Designer Lingo 101: The Basics
One of the greatest struggles that business owners face is how to communicate with their designers. There's so much technical jargon and designer lingo that you might not be familiar with. Or, there may be changes or designs you want to ask your designer for but can't quite find the right words to use.
While there are a number of ways to ask for what you need in a design (a great inspiration board and plenty of examples are often helpful), knowing the lingo is one of the best ways to keep chats productive and enjoyable.
Welcome to Designer Lingo 101! Every week for the next six weeks, I'll be posting a new glossary of designer terms, broken into categories like "type," "print," and more. Today, let's just review the basics!
Unlike traditional glossaries that list terms alphabetically, I'm going to order this list by "most need-to-know."
The boldness or level of attraction an element in a design creates. An element can be anything from a shape, icon, or letter, to an image, paragraph block, or headline. In general, darker and larger elements have greater visual weight.
The distribution of visual weight from an axis or central point. We usually think of balance from left to right, and we can achieve visual balance in a number of ways: We can display two similarly weighted things side by side. Or, we can display one a small number or visually heavy things on one side and a large number of visually light things on another side.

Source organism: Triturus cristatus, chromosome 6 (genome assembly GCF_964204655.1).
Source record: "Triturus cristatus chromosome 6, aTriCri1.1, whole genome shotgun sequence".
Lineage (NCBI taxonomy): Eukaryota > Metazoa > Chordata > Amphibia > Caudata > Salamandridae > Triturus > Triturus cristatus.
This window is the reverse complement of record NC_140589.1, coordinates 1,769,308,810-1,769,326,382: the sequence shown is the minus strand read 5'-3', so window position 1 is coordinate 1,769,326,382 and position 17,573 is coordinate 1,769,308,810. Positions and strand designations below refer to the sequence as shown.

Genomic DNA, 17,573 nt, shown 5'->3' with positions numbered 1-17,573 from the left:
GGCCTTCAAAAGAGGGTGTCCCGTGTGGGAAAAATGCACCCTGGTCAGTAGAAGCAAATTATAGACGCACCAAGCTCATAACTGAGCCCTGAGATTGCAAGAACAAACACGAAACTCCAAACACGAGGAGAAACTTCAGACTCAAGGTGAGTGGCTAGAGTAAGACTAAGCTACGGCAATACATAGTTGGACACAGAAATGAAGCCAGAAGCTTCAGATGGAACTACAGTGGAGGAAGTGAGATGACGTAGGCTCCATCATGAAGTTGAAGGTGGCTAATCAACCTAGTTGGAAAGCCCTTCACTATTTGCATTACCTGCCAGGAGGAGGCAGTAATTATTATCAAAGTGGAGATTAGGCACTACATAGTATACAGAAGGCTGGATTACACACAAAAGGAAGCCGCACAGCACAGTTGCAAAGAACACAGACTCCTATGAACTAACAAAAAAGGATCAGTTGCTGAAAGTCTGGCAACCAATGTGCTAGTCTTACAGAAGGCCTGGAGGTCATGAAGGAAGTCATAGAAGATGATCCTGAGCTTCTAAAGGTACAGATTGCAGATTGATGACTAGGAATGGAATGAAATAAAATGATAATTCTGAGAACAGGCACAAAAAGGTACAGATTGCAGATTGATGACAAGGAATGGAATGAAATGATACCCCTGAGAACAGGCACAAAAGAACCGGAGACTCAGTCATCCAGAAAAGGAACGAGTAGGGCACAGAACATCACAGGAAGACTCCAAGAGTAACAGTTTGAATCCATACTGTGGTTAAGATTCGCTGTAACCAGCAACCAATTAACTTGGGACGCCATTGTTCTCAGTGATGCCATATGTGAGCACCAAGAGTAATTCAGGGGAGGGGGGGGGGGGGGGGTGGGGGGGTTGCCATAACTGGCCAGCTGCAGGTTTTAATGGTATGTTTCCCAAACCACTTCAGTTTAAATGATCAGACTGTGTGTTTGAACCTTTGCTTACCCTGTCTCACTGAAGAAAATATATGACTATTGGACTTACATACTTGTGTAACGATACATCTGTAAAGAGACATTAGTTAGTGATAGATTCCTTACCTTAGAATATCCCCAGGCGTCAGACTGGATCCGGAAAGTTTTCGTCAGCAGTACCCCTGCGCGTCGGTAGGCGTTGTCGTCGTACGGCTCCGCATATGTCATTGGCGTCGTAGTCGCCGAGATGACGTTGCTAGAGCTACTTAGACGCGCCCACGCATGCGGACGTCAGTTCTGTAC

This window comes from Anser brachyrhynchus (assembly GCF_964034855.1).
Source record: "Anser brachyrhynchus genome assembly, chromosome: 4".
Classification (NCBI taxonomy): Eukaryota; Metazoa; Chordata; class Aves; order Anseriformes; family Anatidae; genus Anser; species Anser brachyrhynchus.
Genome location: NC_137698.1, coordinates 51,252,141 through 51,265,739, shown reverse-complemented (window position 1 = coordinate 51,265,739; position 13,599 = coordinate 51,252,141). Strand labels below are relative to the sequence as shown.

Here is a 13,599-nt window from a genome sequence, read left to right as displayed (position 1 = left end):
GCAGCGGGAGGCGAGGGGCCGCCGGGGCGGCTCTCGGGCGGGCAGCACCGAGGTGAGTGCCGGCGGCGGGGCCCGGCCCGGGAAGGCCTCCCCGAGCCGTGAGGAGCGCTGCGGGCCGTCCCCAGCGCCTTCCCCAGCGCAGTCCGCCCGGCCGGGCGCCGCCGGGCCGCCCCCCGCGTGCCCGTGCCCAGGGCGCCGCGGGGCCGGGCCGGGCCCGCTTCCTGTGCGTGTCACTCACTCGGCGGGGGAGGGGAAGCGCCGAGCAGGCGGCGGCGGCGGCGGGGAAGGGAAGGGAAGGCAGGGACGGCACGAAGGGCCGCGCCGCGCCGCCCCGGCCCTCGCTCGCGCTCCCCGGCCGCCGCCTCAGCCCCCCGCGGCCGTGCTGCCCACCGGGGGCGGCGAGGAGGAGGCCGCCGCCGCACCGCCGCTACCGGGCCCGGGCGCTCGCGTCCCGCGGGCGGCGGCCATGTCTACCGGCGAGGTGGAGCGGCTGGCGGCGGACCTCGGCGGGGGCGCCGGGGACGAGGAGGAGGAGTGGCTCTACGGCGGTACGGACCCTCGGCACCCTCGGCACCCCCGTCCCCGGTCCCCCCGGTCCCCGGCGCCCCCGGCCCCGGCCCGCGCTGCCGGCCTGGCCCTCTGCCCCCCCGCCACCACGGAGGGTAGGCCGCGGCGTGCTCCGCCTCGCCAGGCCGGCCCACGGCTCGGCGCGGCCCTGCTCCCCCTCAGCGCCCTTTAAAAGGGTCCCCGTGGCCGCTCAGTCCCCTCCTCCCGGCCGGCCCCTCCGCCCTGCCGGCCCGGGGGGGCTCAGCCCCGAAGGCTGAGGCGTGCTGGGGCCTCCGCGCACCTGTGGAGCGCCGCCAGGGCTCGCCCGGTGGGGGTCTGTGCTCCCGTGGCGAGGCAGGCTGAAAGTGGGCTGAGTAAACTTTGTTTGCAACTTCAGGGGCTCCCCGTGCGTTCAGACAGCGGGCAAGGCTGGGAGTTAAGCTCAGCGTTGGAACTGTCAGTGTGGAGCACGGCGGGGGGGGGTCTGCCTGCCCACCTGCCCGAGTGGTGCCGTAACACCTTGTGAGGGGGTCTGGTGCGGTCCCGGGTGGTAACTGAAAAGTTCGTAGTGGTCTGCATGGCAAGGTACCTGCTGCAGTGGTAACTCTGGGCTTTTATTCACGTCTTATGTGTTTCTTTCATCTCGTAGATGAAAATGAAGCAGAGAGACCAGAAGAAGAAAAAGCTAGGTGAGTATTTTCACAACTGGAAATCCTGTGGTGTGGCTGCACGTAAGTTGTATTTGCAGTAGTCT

Lining up all elements to a single axis, horizontally or vertically. Vertically we can align things to their center axis, top axis, or bottom axis. Horizontally, we can align things to the left, right, or middle.
Spreading out elements in a design so that there is equal spacing between each element.
A framework that provides structure, balance, and organization to a design. Can be composed of as many components or spaces as needed.
The size of a design element. Large scale elements tend to have a greater visual weight and tend to define elements of importance or high standing in the information hierarchy. Scale of design elements can also be used to impart a style or tone on a design. Small scale elements can be considered soft or luxurious, while large-scale elements may be bold or modern.
The organization and ranking of information or elements in a design in order to most effectively and simply communicate necessary information to an audience. The most important information should have the greatest visual weight and the least important information should have the least visual weight.
The space in a design that does not contain any elements, or is empty. Whitespace can be effective in creating a hierarchy of information, in organizing information, and in creating a cadence for reading a design -- whitespace indicates pause or breaks.
Coming up next week: Designer Lingo 101 - Type